ASHLAND, Ore. – A controversial ordinance is moving forward in the City of Ashland, but not without some changes.
Tuesday night, Ashland city councilors voted 5 to 1 in favor of pushing through Ordinance 3176. It would allow police to charge a person with a crime if they don’t identify themselves in some cases.
Under the ordinance, a person would only be charged and could face jail time if the police officer has probable cause to believe the person has committed a violation or is trying to cite the person for a violation.
In the latest iteration, councilors added an amendment that would make the ordinance expire in one year and require a study on its impacts.
As it stands, if a person doesn’t give their name and date of birth, police can’t cite them for violating a local ordinance, which police say can make it difficult to do their job.
Ashland Police Chief Tighe O’Meara said, “We’re trying to enforce the law that the Ashland city council has asked us to enforce and we can’t do that. I cannot complete that duty if I don’t have a name to put on that ticket.”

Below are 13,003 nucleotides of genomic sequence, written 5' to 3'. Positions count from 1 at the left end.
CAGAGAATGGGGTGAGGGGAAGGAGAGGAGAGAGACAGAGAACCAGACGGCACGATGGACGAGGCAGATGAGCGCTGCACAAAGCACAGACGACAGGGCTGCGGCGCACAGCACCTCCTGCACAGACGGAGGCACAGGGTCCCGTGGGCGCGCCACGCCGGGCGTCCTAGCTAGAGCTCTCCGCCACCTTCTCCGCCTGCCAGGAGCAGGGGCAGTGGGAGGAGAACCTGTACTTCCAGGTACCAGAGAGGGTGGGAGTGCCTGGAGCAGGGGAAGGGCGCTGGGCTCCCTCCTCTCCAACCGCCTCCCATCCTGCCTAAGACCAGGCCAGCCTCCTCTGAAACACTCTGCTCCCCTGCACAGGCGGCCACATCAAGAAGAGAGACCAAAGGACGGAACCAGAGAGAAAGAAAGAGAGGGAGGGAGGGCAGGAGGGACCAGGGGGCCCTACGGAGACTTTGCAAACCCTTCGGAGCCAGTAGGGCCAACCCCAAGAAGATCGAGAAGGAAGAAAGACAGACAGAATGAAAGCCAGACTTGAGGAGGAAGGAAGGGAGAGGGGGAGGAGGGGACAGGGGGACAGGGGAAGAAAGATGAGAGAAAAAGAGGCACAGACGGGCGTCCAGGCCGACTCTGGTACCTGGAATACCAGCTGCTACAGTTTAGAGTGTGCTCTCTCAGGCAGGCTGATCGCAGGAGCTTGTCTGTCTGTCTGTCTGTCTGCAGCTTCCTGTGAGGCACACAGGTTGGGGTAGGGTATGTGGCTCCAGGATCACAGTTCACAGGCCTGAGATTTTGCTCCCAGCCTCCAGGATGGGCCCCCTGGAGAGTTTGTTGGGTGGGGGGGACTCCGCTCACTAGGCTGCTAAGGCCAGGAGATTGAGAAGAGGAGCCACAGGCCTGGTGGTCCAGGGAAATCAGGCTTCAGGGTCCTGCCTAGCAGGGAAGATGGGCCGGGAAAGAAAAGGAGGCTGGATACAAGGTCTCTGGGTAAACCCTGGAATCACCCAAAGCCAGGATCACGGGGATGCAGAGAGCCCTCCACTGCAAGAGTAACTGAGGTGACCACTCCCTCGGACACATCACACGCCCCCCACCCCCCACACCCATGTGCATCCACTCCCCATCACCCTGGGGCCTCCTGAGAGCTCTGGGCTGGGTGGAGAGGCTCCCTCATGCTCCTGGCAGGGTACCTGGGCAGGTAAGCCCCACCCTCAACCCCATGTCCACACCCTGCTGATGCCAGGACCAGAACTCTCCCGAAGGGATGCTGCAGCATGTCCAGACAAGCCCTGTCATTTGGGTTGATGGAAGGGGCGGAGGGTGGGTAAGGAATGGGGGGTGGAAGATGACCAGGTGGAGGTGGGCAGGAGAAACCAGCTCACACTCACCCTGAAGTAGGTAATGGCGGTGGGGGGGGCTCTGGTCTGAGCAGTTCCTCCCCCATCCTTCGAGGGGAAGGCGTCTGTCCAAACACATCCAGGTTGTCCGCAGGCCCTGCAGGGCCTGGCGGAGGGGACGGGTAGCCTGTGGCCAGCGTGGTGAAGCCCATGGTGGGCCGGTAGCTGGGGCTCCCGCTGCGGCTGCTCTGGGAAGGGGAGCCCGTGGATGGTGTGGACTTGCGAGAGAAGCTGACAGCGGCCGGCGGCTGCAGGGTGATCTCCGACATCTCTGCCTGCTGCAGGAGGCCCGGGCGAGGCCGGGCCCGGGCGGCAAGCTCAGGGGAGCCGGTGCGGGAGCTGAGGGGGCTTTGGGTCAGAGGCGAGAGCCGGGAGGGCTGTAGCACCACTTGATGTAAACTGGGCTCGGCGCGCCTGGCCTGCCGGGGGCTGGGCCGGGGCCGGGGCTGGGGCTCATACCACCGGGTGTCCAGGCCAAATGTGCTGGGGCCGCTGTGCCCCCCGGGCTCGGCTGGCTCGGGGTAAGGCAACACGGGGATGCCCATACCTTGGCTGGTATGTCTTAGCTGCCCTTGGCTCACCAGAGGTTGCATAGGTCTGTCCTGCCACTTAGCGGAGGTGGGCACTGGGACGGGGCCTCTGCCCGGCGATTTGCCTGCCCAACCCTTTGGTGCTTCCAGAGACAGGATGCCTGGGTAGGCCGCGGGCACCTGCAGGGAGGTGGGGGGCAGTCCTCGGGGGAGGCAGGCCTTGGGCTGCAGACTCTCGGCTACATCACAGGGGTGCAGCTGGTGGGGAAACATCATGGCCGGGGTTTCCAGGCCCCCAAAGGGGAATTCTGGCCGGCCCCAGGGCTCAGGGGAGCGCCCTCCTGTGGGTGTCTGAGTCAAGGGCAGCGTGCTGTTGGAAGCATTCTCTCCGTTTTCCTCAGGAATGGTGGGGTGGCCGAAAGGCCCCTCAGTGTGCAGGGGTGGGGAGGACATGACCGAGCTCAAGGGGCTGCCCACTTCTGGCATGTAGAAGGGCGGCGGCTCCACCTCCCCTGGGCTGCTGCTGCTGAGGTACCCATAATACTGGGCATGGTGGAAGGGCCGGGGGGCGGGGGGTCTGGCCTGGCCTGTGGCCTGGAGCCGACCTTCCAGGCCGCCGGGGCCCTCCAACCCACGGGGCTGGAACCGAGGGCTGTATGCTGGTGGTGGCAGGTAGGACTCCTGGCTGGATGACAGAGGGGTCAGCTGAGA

The ordinance has created controversy as some worry it could encourage racial profiling and discrimination towards vulnerable groups like the unhoused population, the LGBTQ community, and the mentally unstable.
Ashland resident Kokayi Nosakhere said, “The public is swinging in the direction of wanting to take power back into its own hands to make sure there isn’t abuse happening in and by the police.”
June 18th was the first reading of the ordinance. It will need to pass through a second reading at the next city council meeting before it goes into effect.
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